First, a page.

Pink Princess Philodendron Detailed Grow Tips

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Pink Princess Philodendron

No doubt, the pink princess philodendron (Philodendron erubescens ‘pink princess’) tops many plant collectors’ wish lists.

No other plant in the world has such deep green, heart-shaped leaves with bubblegum pink variegation as the pink princess.

It can easily be confused with Philodendron pink congo, but its variegation is stable as it occurs naturally.

A pink congo variegation occurs when chemicals are injected into the leaves, reverting to green after a few months. 

To maintain your pink princess philodendron’s brilliant pink variegation, learn how to properly care for it.

As with many philodendron plants, its care is relatively straightforward.

Pink Princess Philodendron Care

Known as a tropical aroid, the pink princess philodendron belongs to the Araceae family and is native to Columbia. Despite being expensive, this vibrant plant is simple to maintain.

To ensure that you optimize the leaf variegation, a few essential considerations must be in mind.

Even though the pink princess produces flowers, they are typically not found inside since the spathes are so little compared to the plant’s foliage.

Light

The amount of variegation on your pink princess philodendron depends heavily on how much light it receives.

You should choose a location that receives several hours of bright, indirect light.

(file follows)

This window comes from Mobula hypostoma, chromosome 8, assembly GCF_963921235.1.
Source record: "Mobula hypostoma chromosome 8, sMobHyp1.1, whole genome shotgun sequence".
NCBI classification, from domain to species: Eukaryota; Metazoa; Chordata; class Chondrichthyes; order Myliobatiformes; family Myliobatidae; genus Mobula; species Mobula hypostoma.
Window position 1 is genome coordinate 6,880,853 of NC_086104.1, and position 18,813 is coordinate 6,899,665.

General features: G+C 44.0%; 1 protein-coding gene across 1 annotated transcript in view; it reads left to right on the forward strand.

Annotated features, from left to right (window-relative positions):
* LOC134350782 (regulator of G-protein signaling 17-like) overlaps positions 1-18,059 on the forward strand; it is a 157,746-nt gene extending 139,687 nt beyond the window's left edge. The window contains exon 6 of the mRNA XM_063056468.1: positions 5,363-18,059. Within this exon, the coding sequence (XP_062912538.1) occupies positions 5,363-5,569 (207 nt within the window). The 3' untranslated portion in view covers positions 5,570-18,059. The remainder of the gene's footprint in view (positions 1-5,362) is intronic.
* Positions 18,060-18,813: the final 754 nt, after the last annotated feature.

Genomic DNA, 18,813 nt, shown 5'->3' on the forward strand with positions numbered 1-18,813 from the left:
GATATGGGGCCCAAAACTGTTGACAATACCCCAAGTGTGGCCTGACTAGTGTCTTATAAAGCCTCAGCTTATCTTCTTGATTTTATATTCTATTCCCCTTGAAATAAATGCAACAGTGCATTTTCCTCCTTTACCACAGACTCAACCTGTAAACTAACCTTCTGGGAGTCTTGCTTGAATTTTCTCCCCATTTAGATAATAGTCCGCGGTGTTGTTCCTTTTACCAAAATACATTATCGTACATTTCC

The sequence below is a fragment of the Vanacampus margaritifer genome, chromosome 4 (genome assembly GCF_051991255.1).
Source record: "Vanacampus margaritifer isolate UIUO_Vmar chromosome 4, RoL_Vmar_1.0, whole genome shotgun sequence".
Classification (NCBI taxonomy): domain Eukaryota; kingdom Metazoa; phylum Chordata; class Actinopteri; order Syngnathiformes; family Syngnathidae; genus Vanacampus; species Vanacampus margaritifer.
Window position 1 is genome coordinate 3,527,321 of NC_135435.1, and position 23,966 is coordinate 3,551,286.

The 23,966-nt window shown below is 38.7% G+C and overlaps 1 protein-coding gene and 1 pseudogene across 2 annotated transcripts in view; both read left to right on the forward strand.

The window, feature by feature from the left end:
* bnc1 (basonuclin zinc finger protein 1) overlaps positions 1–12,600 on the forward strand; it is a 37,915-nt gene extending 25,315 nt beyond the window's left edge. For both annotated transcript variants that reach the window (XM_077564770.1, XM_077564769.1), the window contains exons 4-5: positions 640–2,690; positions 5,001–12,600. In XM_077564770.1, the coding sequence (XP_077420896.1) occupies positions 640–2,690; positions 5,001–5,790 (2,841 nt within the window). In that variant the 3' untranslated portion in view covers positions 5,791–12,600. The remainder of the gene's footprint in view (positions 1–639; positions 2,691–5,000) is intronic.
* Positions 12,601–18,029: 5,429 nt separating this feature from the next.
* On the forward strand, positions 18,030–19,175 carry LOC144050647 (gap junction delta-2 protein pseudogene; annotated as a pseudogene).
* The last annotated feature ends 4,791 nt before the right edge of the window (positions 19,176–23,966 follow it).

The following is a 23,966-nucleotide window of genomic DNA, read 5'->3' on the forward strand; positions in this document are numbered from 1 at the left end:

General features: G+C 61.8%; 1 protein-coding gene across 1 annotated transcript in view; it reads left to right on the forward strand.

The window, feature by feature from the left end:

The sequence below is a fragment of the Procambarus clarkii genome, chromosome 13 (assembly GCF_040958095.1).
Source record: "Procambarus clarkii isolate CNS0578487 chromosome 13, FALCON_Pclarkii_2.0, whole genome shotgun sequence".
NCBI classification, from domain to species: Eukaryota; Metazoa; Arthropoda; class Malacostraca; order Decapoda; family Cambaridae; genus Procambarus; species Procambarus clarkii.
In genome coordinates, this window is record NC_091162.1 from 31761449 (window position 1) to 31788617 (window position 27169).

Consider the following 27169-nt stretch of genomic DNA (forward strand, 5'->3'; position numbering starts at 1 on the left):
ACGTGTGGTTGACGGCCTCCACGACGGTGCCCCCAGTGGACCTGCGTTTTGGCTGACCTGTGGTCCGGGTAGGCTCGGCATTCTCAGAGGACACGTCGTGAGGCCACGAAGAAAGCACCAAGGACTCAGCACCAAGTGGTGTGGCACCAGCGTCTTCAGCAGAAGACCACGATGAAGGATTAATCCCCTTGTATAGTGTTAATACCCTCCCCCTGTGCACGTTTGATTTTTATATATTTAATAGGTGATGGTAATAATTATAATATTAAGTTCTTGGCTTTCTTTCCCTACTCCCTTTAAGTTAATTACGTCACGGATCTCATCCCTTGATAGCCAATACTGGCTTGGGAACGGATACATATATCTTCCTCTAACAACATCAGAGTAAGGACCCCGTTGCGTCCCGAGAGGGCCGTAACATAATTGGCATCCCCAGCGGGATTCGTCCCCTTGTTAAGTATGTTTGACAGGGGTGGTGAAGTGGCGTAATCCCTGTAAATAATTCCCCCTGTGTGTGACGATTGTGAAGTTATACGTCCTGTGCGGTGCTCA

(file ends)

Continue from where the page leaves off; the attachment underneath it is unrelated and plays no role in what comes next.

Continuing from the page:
The pink princess philodendron can also tolerate a couple of hours of sunlight indoors, which may help increase its variegation.

One way to handle the shortage of direct natural light in your home is to buy a grow light for this plant.

Pink princess leaves will quickly turn green without enough light, and their stunning variegation will disappear.

Soil

The pink princess philodendron prefers an aroid because it is rich, airy soil. The pink princess does best in a mixture of one part regular potting soil, one part perlite, and one part orchid bark.

Water

Water well after allowing the top half of the soil to dry out between waterings. Root rot can occur if your pink princess sits in waterlogged soil.

Overwatering your pink princess philodendron is easier than underwatering it, so you may want to wait another day if you are unsure whether it needs water.

Temperature and Humidity

The pink princess philodendron thrives in warm, humid environments, yet these robust plants can tolerate average indoor temperatures and humidity levels.

Ensure that your plant is not exposed to temperatures below 60 degrees Fahrenheit and keep it between 65 and 79 degrees Fahrenheit (18 and 26 degrees Celsius) (15 degrees Celsius).

Fertilizer

The pink princess philodendron benefits from regular monthly feedings with a balanced liquid fertilizer during its growing season (spring and summer). As your plant transitions into its dormant season in the early fall, stop fertilizing it.

The propagation of Pink Princess Philodendrons

Pink princesses can be propagated easily by stem cuttings, like most philodendrons.

Propagation results in bushier plants and can promote variegation in addition to helping you grow a new plant to give to a friend (especially if the leaves on your plant have started to revert).